Carmela Lacayo
President, CEO
National Association for Hispanic Elderly

Always one of my favorite themes, I love your new work!
The colors, the legend, the simplicity of your story, but the message in this work… I love the shepherd narrative because I personally have stayed involved in actual sheep herding, I take my dogs for herding in Camarillo. Shepherding can be called one of the jobs on earth. The Nativity narrative has always touched me because of the mystery- Jesus came to us among the shepherds and their sheep- the poor, those that lived close to the earth- the simple land and the sheep! That’s why I love the animals.

G.K. Chesterton (1874-1936)
English Writer, Poet, Philosopher
The Spirit of Christmas
Published 1985
Christmas is built upon a beautiful and intentional paradox; that the birth of the homeless should be celebrated in every home. But the other sort of paradox is not intentional and is certainly not beautiful. It is bad enough that we cannot altogether disentangle the tragedy of poverty. It is bad enough that the birth of the homeless, celebrated at hearth and altar, should sometimes synchronise with the death of the homeless in workhouses and slums. But we need not rejoice in this universal restlessness brought upon rich and poor alike; and it seems to me that in this matter we need a reform of the modern Christmas.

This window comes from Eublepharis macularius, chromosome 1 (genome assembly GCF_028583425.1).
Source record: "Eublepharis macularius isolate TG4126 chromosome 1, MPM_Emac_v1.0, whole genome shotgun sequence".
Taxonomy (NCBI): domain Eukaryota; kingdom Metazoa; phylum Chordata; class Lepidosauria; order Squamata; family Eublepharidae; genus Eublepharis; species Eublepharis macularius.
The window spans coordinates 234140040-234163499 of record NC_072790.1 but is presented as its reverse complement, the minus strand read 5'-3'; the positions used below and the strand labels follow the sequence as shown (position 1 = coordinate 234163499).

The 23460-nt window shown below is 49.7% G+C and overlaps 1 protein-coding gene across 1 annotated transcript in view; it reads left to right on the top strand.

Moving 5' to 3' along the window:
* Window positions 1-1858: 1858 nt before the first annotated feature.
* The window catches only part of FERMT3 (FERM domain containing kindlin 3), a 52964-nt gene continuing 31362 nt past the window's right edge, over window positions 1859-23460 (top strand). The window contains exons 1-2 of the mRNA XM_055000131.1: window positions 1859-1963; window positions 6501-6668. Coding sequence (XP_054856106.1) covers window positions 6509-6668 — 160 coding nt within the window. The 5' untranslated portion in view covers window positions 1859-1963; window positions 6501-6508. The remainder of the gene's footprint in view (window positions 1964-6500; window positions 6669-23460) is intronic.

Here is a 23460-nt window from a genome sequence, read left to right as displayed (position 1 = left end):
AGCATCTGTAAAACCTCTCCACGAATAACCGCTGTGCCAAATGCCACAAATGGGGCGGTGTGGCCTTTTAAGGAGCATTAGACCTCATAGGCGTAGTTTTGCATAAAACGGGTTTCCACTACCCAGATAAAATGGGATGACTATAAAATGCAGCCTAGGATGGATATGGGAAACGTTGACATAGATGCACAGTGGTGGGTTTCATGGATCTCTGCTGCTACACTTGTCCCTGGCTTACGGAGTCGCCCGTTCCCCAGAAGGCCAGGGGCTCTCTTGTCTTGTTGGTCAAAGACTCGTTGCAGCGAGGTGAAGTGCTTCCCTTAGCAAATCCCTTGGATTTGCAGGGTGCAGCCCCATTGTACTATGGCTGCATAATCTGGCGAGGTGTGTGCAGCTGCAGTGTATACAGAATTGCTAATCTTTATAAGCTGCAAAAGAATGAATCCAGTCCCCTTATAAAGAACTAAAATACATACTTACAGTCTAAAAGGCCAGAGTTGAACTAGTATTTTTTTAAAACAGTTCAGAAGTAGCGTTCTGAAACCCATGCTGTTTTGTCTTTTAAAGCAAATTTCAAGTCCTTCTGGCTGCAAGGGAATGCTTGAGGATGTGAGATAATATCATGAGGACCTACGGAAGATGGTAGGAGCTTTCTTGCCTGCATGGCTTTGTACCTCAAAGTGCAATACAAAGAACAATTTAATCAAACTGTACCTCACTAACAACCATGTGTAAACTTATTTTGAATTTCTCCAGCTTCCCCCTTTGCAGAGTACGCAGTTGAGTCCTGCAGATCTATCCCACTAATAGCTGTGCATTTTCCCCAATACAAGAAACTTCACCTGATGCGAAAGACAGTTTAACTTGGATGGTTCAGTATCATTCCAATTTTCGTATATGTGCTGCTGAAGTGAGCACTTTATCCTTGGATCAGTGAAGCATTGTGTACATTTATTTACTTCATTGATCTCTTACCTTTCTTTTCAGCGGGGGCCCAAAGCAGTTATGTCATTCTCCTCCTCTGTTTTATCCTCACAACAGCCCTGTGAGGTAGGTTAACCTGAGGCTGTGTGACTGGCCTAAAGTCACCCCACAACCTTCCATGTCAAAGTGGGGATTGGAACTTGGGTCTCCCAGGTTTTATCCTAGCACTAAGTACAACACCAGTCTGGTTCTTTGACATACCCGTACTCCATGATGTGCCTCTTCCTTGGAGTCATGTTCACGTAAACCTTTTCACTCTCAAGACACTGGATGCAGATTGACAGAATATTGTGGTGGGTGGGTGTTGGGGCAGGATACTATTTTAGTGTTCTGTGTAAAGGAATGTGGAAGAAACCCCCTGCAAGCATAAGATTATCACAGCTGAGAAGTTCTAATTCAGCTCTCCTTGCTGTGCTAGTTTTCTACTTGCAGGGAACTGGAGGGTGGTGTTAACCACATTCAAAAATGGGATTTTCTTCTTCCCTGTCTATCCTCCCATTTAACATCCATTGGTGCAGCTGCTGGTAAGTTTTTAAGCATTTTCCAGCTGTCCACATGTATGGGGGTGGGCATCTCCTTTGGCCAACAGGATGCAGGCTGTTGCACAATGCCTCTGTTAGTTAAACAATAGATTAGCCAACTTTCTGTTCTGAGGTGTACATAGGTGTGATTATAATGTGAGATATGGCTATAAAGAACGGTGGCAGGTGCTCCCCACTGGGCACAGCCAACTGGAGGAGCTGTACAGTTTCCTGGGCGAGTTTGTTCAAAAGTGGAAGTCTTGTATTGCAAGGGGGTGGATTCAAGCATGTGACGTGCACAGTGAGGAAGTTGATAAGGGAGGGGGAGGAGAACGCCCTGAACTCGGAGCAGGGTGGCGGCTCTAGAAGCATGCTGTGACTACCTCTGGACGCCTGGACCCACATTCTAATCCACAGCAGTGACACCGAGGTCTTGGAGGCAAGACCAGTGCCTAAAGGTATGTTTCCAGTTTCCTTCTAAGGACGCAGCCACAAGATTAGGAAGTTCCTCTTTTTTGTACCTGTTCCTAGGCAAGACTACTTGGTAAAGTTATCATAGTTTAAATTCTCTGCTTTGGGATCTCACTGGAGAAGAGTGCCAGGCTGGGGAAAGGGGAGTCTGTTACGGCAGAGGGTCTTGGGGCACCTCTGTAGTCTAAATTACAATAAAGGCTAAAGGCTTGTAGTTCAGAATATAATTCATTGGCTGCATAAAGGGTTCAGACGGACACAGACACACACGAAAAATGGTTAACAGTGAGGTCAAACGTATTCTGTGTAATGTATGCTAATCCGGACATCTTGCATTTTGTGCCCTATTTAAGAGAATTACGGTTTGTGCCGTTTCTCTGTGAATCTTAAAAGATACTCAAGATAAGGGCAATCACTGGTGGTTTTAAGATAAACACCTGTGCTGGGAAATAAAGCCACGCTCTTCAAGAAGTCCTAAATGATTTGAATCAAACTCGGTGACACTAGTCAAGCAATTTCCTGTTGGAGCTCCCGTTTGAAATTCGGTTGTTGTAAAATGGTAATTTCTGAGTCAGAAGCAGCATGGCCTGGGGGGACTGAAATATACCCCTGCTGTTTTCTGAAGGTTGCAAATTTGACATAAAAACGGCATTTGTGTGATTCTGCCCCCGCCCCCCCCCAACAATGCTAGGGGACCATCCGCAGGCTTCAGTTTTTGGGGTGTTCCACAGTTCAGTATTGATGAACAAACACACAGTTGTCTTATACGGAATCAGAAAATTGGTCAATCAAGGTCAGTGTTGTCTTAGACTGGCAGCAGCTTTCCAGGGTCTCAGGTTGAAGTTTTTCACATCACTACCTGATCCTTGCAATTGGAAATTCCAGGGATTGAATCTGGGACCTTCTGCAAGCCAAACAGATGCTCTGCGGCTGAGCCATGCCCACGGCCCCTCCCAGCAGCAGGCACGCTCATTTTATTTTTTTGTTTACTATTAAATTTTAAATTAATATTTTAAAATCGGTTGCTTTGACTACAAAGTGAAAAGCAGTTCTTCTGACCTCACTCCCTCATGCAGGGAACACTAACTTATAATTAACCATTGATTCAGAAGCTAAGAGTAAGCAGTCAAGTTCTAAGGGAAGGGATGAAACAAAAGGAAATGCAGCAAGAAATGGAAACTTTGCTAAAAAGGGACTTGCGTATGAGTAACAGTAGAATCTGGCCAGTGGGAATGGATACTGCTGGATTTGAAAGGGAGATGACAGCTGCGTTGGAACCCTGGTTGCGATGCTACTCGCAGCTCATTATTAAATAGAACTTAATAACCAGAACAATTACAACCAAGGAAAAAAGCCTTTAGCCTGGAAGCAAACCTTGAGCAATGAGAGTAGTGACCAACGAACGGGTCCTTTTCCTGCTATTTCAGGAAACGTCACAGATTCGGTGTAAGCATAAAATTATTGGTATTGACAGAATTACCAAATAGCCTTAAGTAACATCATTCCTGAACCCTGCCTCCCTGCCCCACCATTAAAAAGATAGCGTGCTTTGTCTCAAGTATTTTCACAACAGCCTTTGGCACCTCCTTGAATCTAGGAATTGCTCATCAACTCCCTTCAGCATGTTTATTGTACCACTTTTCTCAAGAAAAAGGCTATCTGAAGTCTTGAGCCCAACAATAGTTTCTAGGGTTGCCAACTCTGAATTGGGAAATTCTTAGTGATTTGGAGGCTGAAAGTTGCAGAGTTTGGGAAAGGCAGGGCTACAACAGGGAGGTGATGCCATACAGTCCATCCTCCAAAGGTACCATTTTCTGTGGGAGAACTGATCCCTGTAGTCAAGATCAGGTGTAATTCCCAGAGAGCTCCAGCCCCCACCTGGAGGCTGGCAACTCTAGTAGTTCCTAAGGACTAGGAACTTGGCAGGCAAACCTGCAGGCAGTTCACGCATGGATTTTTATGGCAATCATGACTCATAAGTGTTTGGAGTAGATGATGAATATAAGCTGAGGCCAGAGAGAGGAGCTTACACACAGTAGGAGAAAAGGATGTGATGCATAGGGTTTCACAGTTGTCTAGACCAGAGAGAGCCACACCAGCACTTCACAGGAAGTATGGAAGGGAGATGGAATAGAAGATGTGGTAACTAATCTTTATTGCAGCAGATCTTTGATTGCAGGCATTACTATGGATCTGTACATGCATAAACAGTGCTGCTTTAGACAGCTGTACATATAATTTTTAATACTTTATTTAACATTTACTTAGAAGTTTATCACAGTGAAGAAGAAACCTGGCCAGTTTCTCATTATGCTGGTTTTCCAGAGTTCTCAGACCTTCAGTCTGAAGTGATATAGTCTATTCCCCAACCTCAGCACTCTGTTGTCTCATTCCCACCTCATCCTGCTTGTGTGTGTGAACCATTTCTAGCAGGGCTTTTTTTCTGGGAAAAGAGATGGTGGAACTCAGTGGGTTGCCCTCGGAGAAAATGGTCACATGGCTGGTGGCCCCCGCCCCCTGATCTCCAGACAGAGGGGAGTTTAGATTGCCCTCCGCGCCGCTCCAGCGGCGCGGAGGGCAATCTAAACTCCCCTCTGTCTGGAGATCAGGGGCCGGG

Walt Whitman (1819-1892)
American Poet, Writer
Leaves of Grass, 1855
And as to me, I know nothing else but miracles.

Mawi Asgedom
Ethiopian Refugee, Author
Of Beetles and Angels: 2002
Treat all people–even the most unsightly beetles–as though they were angels sent from heaven.

Seamus Heaney (1939-2013)
Irish Poet
The Cure at Troy: A Version of Sophocles’ Philoctetes
Human beings suffer,
They torture one another,
They get hurt and get hard.
No poem or play or song
Can fully right a wrong
Inflicted and endured. The innocent in gaols
Beat on their bars together.
A hunger-striker’s father
Stands in the graveyard dumb.
The police widow in veils
Faints at the funeral home. History says, don’t hope
On this side of the grave.
But then, once in a lifetime
The longed-for tidal wave
Of justice can rise up,